FAQs From Informational ERN Webinar February 11, 2020 for RFA NS -20-028

HEAL Initiative: Pain Management Effectiveness Research Network: Clinical Trial Planning and Implementation Cooperative Agreement (UG3/UH3 Clinical Trial Required)

  1. Will the slides be made available?
    NIH will post the webinar slides on the pain consortium website. The Office of Pain Policy and Planning will post a tweet from @NIHPainResearch when the slides are available.
  2. If the study is sufficiently powered to determine efficacy at the submitting institution, are additional clinical sites required to be responsive to this RFA?
  • Use of the Clinical and Translation Science Award (CTSA) Program hubs clinical sites is encouraged, but not required.
  • Principal Investigators (PIs) will need to determine whether they have an appropriate cohort through their institutions. It is important to consider whether the PI’s institution has a population that can inform clinical practice guidelines. If the PI’s institution does not have a large enough population or a population with sufficient diversity, reviewers may perceive this as a weakness during peer review.  If additional sites are needed for recruitment from collaborating institutions, PIs should reach out to the CTSA program hubs.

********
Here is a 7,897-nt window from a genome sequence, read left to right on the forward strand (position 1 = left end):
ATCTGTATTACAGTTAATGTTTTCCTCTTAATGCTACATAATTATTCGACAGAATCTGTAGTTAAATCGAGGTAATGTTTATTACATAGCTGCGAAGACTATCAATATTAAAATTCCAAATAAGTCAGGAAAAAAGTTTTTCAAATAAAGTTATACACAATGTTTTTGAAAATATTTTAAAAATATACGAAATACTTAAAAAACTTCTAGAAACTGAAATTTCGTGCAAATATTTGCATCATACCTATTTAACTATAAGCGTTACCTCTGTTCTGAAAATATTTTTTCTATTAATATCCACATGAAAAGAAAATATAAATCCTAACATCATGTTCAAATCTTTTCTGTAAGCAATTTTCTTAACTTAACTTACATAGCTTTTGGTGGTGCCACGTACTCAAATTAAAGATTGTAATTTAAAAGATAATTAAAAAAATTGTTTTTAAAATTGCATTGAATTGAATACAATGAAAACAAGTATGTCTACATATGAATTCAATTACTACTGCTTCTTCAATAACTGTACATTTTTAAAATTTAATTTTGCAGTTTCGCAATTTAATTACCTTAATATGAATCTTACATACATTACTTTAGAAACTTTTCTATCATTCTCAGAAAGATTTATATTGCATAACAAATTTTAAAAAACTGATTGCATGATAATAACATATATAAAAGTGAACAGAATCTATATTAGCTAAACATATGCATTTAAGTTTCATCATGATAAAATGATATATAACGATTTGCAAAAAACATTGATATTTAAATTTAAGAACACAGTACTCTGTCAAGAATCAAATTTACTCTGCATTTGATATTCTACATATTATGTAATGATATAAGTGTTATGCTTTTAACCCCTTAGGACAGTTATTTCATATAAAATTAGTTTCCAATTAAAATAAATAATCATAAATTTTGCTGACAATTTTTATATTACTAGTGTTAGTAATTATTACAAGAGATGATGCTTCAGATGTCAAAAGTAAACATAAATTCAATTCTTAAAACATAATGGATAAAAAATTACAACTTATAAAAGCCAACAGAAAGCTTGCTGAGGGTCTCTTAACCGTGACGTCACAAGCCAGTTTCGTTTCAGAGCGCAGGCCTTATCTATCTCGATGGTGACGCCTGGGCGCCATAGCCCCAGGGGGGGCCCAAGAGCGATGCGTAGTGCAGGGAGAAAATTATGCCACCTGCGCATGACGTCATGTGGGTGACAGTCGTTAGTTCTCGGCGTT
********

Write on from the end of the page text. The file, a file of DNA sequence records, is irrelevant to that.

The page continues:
1. Should the budget include the PI’s effort at each CTSA site plus study coordinator or will each CTSA site get a per patient reimbursement?
    Generally, budgets for the individual CTSA sites are based on per patient reimbursement.  However, the final budget for each site is established through negotiations between the PI institution and the participating CTSA sites.
  2. Could you talk about the matching requirement for this RFA?
    There isn’t a specific matching requirement for non-profit organizations. The language about matching in the FOA is specifically related to for-profit companies.
  3. We are using two approved devices in a combined sensor. Each device has FDA approval. Does this satisfy FDA requirements?
    If you are comparing two different FDA approved (or exempt) devices, then the grant application would be responsive to the RFA.  You should contact the FDA however, to ask if the combined sensor requires approval or is exempt.
  4. If you could provide one key difference between collaborative – cooperative--agreements and the non-collaborative agreements, what would that be?